Occasionally their lives would be cut short by disease or illness; childhood diseases like measles or diphtheria were often fatal to a young child, and while their gravestones very rarely mention their causes of death, you can only imagine the heartbreak that must have existed in the household when a baby or toddler was taken from them. In some cases more than one child is remembered on a headstone, and often a parent may be remembered on the child’s headstone.
Equally poignant are the small statues that often decorate the half sized graves, statues that usually are the first to be vandalised, and in some cases there are rows of beheaded statues in children’s plots, or small porcelain feet are all that is left of the cherub or angel that once adorned the child’s grave. The much used “never forgotten” phrase is also common, but in many of the cases not only are the parents of those children long departed themselves, but, even the next generation are well into their middle ages and the existence of these children is now in the realm of the genealogist or, a curious gravehunter like myself.
Of course childhood deaths can be seen in any cemetery, there is a large plot in Braamfontein Jewish Cemetery where many stillborns or babies are buried in unmarked graves. And while their burial is recorded in the register, there is no real way to know the grave numbers as these have been lost/stolen over the years. By the same token, a large section in Brixton Cemetery is given over to children’s graves, and many of those are marked in the register as “unknown”. Lives that came about and never saw fruition.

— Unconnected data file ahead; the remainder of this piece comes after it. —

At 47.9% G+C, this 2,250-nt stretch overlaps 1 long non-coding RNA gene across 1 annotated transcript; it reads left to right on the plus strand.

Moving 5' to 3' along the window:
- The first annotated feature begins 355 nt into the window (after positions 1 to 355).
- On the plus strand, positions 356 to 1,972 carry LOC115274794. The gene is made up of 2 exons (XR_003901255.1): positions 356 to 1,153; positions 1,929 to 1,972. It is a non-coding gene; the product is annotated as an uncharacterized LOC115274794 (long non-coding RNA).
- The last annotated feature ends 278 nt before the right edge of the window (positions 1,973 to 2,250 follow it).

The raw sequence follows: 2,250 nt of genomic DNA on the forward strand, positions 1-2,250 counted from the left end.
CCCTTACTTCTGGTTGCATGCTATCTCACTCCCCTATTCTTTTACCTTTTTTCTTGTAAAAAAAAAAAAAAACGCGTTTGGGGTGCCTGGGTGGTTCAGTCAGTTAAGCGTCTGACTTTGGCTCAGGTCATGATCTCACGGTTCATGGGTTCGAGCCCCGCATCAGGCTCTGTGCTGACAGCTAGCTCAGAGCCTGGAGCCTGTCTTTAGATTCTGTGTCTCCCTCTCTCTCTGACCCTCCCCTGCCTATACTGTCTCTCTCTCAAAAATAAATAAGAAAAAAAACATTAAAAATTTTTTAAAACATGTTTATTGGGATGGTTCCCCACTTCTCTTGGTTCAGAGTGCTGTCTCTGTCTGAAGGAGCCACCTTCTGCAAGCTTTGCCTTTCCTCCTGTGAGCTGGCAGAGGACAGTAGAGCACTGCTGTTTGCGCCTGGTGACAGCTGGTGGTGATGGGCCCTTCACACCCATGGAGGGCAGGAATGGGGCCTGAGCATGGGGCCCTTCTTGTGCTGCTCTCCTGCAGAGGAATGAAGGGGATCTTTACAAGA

My final thought goes to the many thousands of children who were lost in the concentration camps during the Boer War, or in any conflict for that matter. Their lives should not have been about struggling or pain, but about experiencing the joy of childhood and the smiles and love of parents.
I am not finished with “Pookety” yet, I hope to identify the grave one day, and I hope to stop by at Baby Sol’s grave, and visit Claire again, and I will pass the memorial to the children that died in the Westdene bus disaster, and pause to photograph an angel, and read a faded inscription, and get all soppy and sentimental because often those silent memorials speak more to me than any elaborate granite monolith ever can.
I returned to Burgershoop on 17 September 2012 and catalogued the graves around Pookety, and after consulting the register I am about 98% sure that the grave is that of Gerald Norval Allen Watt, aged 6 months, buried in grave J1546, on 17 January 1918.
© DRW 2012-2018. Images recreated 25/03/2016